This kind of activism, information-sharing, journalism and whistleblowing is becoming increasingly influential in Australian politics, especially amongst younger-generations of digital natives who are increasingly disenchanted with the ‘old media’ of TV news and newspapers. By far the biggest, most surprising success story in this milieu is that of Jordan Shanks, or ‘friendlyjordies‘, a popular YouTuber and journalist who began his rise to fame as a comedian. Though Jordan is still very much involved in the comedy scene, as his successful nation-wide live shows attest to, his content has over the years has slowly transitioned from purely farcical sketches to in-depth, well researched, journalistically credible exposés of the government’s worst misdeeds. This naturally is delivered in his iconically Australian cheeky, at times crude comedic style which is itself laced with meme-culture references, in-jokes and zany characterisations. With a large and ever-increasing viewership, Jordan and his team have had some extraordinary impact, raising thousands of dollars in support for animal welfare organisations working to keep native species from going extinct during the wildfires this year, leveraging his huge support network to save one of the last national parks containing koala breeding grounds from devastation by logging, exposing corporate and governmental corruption, fraud and negligence which went unreported in mainstream media, including this month releasing extensive evidence of corruption and fraud committed by the deputy-prime minister himself. The seriousness of these findings and the widespread reach that jordies is able to muster has resulted in the mainstream media no longer being able to ignore him, now by turns attempting to defame, diminish or discredit him personally at any opportunity they get. Unfortunately for them, this has thus far always backfired, as Jordan razor tongue never fails to cut deep, nor has the quality of his team’s journalistic work ever failed to put that of the mainstream pundits who attack him to shame. What’s more, emboldened and rallied by Jordan’s example, many other Australian YouTubers have recently begun to decry the more flagrant abuses of the mainstream media and the current government, while the few more ‘traditional’ independent journalists whom Murdoch and co. have not managed to buy or destroy, such as Michael West, have applauded Jordan and his team for their bravery, their boldness and the quality of their journalistic work.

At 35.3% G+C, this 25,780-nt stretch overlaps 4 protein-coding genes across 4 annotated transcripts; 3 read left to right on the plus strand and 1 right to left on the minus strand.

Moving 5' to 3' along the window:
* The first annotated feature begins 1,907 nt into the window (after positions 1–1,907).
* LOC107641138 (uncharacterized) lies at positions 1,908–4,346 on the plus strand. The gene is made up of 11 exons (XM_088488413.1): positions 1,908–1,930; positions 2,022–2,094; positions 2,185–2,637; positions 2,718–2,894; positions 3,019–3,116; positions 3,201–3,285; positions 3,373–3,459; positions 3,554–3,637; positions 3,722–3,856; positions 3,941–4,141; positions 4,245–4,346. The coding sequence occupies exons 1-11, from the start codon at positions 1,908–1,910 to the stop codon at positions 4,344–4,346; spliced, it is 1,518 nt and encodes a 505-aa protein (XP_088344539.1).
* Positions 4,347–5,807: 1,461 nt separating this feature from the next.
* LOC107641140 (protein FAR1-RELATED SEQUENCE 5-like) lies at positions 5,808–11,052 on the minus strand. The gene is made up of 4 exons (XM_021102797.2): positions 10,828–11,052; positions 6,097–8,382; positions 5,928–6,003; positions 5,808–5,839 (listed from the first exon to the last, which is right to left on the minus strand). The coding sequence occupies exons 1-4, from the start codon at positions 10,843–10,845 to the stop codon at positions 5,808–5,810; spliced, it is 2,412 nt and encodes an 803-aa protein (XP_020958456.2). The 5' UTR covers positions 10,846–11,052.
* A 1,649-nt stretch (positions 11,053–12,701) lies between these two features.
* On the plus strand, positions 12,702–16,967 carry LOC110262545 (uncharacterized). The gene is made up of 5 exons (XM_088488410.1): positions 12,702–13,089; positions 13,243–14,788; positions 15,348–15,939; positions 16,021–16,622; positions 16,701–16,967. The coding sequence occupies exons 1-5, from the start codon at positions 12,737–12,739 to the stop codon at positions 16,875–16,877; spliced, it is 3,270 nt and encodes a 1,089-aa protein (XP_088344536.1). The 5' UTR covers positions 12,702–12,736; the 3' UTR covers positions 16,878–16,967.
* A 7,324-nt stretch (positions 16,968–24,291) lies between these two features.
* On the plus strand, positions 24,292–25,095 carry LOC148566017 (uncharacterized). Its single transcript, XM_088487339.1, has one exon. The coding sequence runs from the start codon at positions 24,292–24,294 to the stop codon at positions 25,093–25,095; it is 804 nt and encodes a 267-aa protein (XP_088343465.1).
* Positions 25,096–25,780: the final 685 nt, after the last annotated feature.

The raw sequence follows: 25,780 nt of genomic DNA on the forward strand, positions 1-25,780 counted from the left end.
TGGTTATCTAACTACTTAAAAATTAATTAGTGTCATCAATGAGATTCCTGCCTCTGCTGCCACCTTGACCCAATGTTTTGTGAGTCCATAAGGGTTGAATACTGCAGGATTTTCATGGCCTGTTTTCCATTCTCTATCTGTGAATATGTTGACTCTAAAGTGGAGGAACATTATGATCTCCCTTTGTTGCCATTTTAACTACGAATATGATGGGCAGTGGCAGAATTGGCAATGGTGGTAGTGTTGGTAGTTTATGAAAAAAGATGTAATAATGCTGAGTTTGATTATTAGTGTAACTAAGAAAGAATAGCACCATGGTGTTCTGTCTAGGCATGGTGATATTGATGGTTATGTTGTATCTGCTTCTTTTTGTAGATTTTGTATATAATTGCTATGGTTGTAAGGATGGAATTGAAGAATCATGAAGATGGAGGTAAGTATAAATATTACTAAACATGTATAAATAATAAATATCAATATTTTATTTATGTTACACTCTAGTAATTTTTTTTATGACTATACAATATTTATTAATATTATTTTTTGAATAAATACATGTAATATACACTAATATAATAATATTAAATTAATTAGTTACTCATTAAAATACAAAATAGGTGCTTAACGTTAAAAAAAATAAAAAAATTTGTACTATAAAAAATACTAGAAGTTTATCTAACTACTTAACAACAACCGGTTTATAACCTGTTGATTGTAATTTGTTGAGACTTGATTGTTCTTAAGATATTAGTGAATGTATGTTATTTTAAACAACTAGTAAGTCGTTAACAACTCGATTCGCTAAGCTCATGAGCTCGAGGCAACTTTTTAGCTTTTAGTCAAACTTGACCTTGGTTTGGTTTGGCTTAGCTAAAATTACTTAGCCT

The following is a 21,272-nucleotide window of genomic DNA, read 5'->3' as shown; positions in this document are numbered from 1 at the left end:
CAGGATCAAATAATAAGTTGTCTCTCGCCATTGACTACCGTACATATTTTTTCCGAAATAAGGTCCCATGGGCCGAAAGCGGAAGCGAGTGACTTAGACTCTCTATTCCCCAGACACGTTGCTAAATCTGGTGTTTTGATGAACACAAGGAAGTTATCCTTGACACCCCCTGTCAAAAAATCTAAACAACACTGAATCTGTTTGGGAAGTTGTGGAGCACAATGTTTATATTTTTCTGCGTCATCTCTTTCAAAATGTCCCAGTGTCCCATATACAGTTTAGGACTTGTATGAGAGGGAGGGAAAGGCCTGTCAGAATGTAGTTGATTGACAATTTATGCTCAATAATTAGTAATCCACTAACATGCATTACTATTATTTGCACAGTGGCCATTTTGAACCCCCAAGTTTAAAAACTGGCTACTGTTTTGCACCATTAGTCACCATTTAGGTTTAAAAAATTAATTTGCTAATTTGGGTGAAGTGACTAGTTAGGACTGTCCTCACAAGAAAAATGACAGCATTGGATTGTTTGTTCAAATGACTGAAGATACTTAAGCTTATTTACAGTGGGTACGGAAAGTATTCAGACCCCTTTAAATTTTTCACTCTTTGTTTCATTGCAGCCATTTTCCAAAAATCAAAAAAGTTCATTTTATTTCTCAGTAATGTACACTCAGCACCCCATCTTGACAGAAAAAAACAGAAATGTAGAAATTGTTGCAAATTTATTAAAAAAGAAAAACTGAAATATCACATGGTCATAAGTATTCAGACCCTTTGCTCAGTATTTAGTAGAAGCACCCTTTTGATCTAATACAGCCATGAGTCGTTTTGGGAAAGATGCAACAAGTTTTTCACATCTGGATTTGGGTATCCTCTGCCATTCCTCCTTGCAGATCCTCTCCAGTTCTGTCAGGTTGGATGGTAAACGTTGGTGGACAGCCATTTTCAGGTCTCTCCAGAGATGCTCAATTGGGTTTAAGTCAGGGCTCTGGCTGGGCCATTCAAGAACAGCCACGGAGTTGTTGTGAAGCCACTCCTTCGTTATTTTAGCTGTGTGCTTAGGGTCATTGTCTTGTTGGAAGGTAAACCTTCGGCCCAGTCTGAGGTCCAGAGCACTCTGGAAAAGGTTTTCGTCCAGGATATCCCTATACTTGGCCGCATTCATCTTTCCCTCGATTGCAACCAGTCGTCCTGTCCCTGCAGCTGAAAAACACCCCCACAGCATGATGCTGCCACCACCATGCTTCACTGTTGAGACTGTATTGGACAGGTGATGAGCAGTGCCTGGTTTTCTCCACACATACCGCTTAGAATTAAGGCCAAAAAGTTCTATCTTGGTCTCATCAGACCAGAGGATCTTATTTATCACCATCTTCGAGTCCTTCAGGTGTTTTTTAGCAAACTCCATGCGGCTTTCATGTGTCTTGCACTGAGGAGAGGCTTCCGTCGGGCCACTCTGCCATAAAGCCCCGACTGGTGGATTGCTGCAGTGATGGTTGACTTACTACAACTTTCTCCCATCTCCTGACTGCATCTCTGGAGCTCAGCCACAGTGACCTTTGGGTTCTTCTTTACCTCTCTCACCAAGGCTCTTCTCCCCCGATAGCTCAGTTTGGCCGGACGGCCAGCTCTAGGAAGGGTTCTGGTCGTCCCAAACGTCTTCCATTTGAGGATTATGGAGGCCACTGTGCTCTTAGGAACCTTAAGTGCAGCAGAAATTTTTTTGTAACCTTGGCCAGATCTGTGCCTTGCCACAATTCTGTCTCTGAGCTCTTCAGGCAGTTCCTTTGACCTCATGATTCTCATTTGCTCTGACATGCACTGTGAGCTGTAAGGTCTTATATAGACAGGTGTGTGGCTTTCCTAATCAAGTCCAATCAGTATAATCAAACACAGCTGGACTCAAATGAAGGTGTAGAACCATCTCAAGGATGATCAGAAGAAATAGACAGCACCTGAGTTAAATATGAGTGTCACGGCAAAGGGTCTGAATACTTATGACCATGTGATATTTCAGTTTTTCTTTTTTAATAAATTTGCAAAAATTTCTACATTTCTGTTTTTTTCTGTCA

It seems that in the digital age, Australia is experiencing a revolution; an alliance of of ‘new media’ creators who have had enough of the failings of ‘old media’ to retain their integrity and remain unbiased, and have thus taken it upon themselves to win the hearts and minds of the Australian public via a medium which the moguls of the status quo struggle understand or keep up with. It is hard to predict how this movement will unfold, as News Corp, Fairfax and the like are fighting hard against the rising tide, with their allies in government now attempting to force Google and Facebook to pay for Australian news content present on their platforms in an attempt to save the old media from losing its revenue in the digital age. Nonetheless, though no victor or outcome can yet be determined, one thing is for certain; the media landscape of Australia will never be the same, and the old media is more scared than it has been for decades, and it is all thanks to the unlikely conglomerate of YouTubers, independent journalists and ex-politicians who have been visionary, courageous and adaptable enough to utilise the mediums afforded by the internet, spreading the knowledge which they felt the Australian people were being denied.